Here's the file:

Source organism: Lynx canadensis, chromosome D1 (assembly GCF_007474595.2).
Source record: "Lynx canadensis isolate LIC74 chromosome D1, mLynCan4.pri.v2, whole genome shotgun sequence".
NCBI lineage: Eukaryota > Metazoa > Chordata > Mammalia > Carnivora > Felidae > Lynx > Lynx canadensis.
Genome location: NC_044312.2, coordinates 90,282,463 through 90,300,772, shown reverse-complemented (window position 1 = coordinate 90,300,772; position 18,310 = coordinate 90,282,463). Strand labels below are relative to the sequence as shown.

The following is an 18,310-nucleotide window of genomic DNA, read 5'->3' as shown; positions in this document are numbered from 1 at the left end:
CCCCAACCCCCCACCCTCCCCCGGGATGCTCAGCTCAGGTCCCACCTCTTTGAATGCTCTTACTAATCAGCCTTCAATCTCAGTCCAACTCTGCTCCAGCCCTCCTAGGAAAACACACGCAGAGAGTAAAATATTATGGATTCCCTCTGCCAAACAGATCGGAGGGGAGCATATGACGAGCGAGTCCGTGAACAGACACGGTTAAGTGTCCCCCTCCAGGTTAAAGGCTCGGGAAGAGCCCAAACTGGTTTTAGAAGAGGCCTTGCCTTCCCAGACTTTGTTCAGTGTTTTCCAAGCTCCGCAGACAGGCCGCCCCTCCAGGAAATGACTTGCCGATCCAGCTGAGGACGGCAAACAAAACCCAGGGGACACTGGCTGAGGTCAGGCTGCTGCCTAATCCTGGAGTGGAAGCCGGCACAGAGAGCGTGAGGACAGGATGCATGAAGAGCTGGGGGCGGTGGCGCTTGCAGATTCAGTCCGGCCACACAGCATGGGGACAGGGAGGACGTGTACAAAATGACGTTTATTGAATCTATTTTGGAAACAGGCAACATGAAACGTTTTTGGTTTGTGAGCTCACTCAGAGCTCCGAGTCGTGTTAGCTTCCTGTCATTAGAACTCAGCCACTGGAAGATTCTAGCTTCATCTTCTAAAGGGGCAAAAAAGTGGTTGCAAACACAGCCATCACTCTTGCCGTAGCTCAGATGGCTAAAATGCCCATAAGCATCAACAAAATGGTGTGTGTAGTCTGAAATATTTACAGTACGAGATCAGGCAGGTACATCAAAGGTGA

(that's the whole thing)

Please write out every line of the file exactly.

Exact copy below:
Source organism: Lynx canadensis, chromosome D1 (assembly GCF_007474595.2).
Source record: "Lynx canadensis isolate LIC74 chromosome D1, mLynCan4.pri.v2, whole genome shotgun sequence".
NCBI lineage: Eukaryota > Metazoa > Chordata > Mammalia > Carnivora > Felidae > Lynx > Lynx canadensis.
Genome location: NC_044312.2, coordinates 90,282,463 through 90,300,772, shown reverse-complemented (window position 1 = coordinate 90,300,772; position 18,310 = coordinate 90,282,463). Strand labels below are relative to the sequence as shown.

The following is an 18,310-nucleotide window of genomic DNA, read 5'->3' as shown; positions in this document are numbered from 1 at the left end:
CCCCAACCCCCCACCCTCCCCCGGGATGCTCAGCTCAGGTCCCACCTCTTTGAATGCTCTTACTAATCAGCCTTCAATCTCAGTCCAACTCTGCTCCAGCCCTCCTAGGAAAACACACGCAGAGAGTAAAATATTATGGATTCCCTCTGCCAAACAGATCGGAGGGGAGCATATGACGAGCGAGTCCGTGAACAGACACGGTTAAGTGTCCCCCTCCAGGTTAAAGGCTCGGGAAGAGCCCAAACTGGTTTTAGAAGAGGCCTTGCCTTCCCAGACTTTGTTCAGTGTTTTCCAAGCTCCGCAGACAGGCCGCCCCTCCAGGAAATGACTTGCCGATCCAGCTGAGGACGGCAAACAAAACCCAGGGGACACTGGCTGAGGTCAGGCTGCTGCCTAATCCTGGAGTGGAAGCCGGCACAGAGAGCGTGAGGACAGGATGCATGAAGAGCTGGGGGCGGTGGCGCTTGCAGATTCAGTCCGGCCACACAGCATGGGGACAGGGAGGACGTGTACAAAATGACGTTTATTGAATCTATTTTGGAAACAGGCAACATGAAACGTTTTTGGTTTGTGAGCTCACTCAGAGCTCCGAGTCGTGTTAGCTTCCTGTCATTAGAACTCAGCCACTGGAAGATTCTAGCTTCATCTTCTAAAGGGGCAAAAAAGTGGTTGCAAACACAGCCATCACTCTTGCCGTAGCTCAGATGGCTAAAATGCCCATAAGCATCAACAAAATGGTGTGTGTAGTCTGAAATATTTACAGTACGAGATCAGGCAGGTACATCAAAGGTGA